3. Make present-time decisions rather than ahead-of-time. Don't decree "This week I will ride three times." If all the stars are aligned today, then "Hey, I'm gonna go ride!"



  7. #7
    Join Date
    Jan. 8, 2007
    Posts
    500

    Default

    I have chronic lyme and I think I can relate to where you are coming from. Right now, I have a foster horse, my retired guy, and my 'forever' horse. It's ironic that I call him that because I am actually beginning to wonder if it will take me forever to actually work/ride him.

    I had to first let go of control of the things I used to do around the barn. I have tried to find good help but this is not an easy task. If you board, you have a huge weight lifted off your shoulders.

    First things first, give yourself a break. Don't feel guilty because you are not riding, or keeping your horse perfectly groomed. From what I can remember about Chrohn's, stress is a trigger. Let go of the guilt. Take the moments that you can enjoy and enjoy them. Sometimes just a sucessful farrier appointment does it for me.

    Don't overdue it. I also have wanted to join a gym to try and gain some strength and tone. Bad decision. Purchase a few beginner Yoga CD's and a yoga mat and try to do a few 10 minute sections at a time 2 times a week. Build up. Listen to your body.

    Trust me, I know I will never run a marathon in my lifetime. I also know that if I go out in the late morning and try and lunge my 5 year old, I will most likely spend the next few days in bed.

    Its hard with 3 because if I do one thing for one, I feel I should do it for all. I used to think that meant 3 baths, or 3 big clean -up grooming sessions, or 3 trimming of the bridle paths, etc. Nope, not any more. The one who needs it the most gets it and the others will survive.

    Sometimes, just spending a little time with one of them alone is all I can do and for right now, that has to be enough.
    Keep in mind...normal is just a dryer setting.~anonymous



  8. #8
    Join Date
    May. 17, 2006
    Location
    bucks county
    Posts
    1,294

    Default

    I havent been able to ride since early May and most likely am out for the rest of the summer. I broke my L5 and am slowly on the mend.

    I am struggling with all of it esp b/c my boy has been/is going so well. I was hoping to show at the end of the summer, get myself into top riding shape, and just have fun riding finally without anything else going on.

    I try to remind myself that I am lucky there is someone riding him at all and the girl loves him as much as I do. But it kills me when she's riding he pulls one of his shit moves and she still hasnt figured out how to get him through it. I wanna be the one on him, but I am grateful for her. I think about selling him, if thats the right thing to do b/c I have no idea when I will be riding again. I go to the barn and groom him, take walks with him, clean tack, etc. but it's getting old.

    It has to be enough for right now, and I have to take it one day at a time. If I dont, I overwhelm myself and that only hurts me more. So I try to spend time everyday saying thank you for the things I have and refocus on the positive in my life.
    "to each his own..."

    just a horse obsessed girl who finds blogging way more fun than being an adult...
    http://equinerainman274.wordpress.com/



  9. #9
    Join Date
    Jul. 16, 2011
    Location
    South Carolina
    Posts
    42

    Default

    I used to set goals but it was always one step forward two steps back & at night when Id get into bed and rehash my day, I got very depressed, why this, why that.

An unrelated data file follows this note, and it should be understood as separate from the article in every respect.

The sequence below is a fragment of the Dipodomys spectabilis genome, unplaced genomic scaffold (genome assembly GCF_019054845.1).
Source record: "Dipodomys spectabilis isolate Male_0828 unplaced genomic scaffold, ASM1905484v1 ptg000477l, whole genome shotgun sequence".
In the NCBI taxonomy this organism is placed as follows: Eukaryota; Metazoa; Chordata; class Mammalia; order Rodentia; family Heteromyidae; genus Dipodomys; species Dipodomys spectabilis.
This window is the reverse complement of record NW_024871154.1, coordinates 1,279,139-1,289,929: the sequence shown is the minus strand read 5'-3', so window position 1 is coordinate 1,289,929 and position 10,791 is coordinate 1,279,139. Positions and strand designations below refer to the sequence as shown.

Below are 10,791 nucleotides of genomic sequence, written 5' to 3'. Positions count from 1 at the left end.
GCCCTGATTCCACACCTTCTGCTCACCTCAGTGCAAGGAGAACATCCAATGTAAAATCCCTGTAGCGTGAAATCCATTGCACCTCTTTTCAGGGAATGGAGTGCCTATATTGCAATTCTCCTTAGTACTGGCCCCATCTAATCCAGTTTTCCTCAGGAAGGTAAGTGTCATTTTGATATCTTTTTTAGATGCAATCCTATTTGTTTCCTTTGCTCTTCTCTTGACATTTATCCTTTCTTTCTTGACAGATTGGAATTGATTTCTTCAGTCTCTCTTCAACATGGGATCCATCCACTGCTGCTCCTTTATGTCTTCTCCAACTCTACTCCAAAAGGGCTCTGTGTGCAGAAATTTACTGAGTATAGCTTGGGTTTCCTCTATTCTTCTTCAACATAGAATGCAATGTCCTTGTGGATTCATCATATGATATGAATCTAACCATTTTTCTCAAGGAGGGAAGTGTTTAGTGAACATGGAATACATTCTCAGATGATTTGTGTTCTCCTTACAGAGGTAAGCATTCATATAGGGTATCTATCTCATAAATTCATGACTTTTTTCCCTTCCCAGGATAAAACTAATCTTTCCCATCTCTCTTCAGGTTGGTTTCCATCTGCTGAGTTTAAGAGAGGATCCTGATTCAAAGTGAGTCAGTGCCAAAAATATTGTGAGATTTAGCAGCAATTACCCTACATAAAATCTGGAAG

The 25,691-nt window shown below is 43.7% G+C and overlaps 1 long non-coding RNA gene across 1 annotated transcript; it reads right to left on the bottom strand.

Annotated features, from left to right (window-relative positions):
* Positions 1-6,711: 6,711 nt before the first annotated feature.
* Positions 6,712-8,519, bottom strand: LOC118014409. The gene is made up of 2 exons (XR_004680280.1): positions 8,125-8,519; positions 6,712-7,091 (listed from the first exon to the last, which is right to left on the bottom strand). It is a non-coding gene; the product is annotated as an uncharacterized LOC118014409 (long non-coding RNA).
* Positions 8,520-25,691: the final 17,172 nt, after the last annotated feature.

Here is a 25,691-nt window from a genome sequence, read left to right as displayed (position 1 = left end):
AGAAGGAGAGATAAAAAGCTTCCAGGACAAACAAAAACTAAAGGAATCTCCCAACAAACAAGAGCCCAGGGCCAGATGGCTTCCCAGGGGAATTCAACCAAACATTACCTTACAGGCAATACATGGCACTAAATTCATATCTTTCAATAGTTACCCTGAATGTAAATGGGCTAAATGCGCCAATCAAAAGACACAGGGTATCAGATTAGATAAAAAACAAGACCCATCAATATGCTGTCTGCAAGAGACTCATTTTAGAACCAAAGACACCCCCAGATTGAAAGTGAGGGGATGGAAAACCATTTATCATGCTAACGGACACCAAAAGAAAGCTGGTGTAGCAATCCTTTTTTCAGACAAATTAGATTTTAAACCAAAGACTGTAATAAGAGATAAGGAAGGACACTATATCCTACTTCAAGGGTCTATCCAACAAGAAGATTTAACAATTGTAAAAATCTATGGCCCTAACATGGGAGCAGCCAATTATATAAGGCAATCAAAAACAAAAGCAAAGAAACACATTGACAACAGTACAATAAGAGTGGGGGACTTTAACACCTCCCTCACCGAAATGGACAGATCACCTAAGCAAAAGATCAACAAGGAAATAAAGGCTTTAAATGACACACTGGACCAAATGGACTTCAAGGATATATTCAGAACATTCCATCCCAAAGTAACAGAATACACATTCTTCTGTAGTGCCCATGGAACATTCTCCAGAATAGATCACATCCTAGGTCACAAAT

I started listening to visualization tapes; do not set goals; and know when I get in a low place that "This Too Shall Pass". Even when I hurt, I kick myself out of bed (unless I am exhausted and need more sleep) and get moving. I dont want to waste a minute of life. I often feel better, when I can exercising, even just walking on treadmill 30 minutes 4x/week makes a HUGE difference.

    Positive energy and jingles....remember, there are lots of people across the world that are worse off. I always try to remember my blessings and know, God gives us what we can handle. Dont be too hard on yourself; you are human! HUGS!



  10. #10
    Join Date
    Jun. 30, 2005
    Posts
    2,185

    Default

    I just take one day at a time During show season when I can't ride (I have chronic back pain from a bad rollover accident) I take my horse over to my trainer and he rides for me so my horse stays in shape. Once when I was going through a bad time with my back he ended up riding him for almost two months until I could ride again. By having him ride my horse I didn't worry about my horse losing condition. It kind of takes the pressure off of me having to ride when in pain.

    After my accident and during my time of grieving for the life that I lost I realized how lucky I am to still be alive and to not be paralyzed. I used to have to remind myself of it often but now I automatically know it and just try to make the best of it with what I have.

    I also have extremely supportive people in my family and at work. They really help me when things are tough!!

    Good luck and know that you are not alone
    RIP Sucha Smooth Whiskey
    May 17,2004 - March 29, 2010
    RIP San Lena Peppy
    May 3, 1991 - March 11, 2010



  11. #11
    Join Date
    Jan. 25, 2011
    Location
    NC
    Posts
    2,341

    Default

    I know how you feel, especially having a few people with Chron's in my family.

    Like Zu Zu said, be happy with what you *can* achieve. Being young and dumb, I'm still firmly convinced that I am invincible and attempt things that I really can't do right now. Like moving a whole course of jumps and not being in serious pain the next day, or trying to balance riding two horses in 100 degree weather. Sometimes you just have to step back, reassess your goals, and set ones you can achieve and then be proud of it!

    Chin up! You're not alone
    Trying a life outside of FEI tents and hotel rooms.



  12. #12
    Join Date
    Apr. 21, 2010
    Posts
    2,703

    Default

    Thank you so much everyone, I really appreciate it and I wish nothing but health and wellness for all of you!

    Its been going ok. I've been doing alot of what everyone has said. On the good days, I push myself to do stuff.

    If something doesn't work out, it doesn't. I just hang on here.



  13. #13
    Join Date
    Mar. 6, 2009
    Posts
    9,472

    Default GOOD NEWS ~ SOUNDS LIKE YOU ARE "THRIVING" NICELY


    GREAT UPDATE ``` YOU SOUND MUCH BETTER ....

    PLAN YOUR WORK AND WORK YOUR PLAN ``

    AND WHEN IN DOUBT "JUST HANG OUT !"
    Zu Zu Bailey " IT"S A WONDERFUL LIFE !"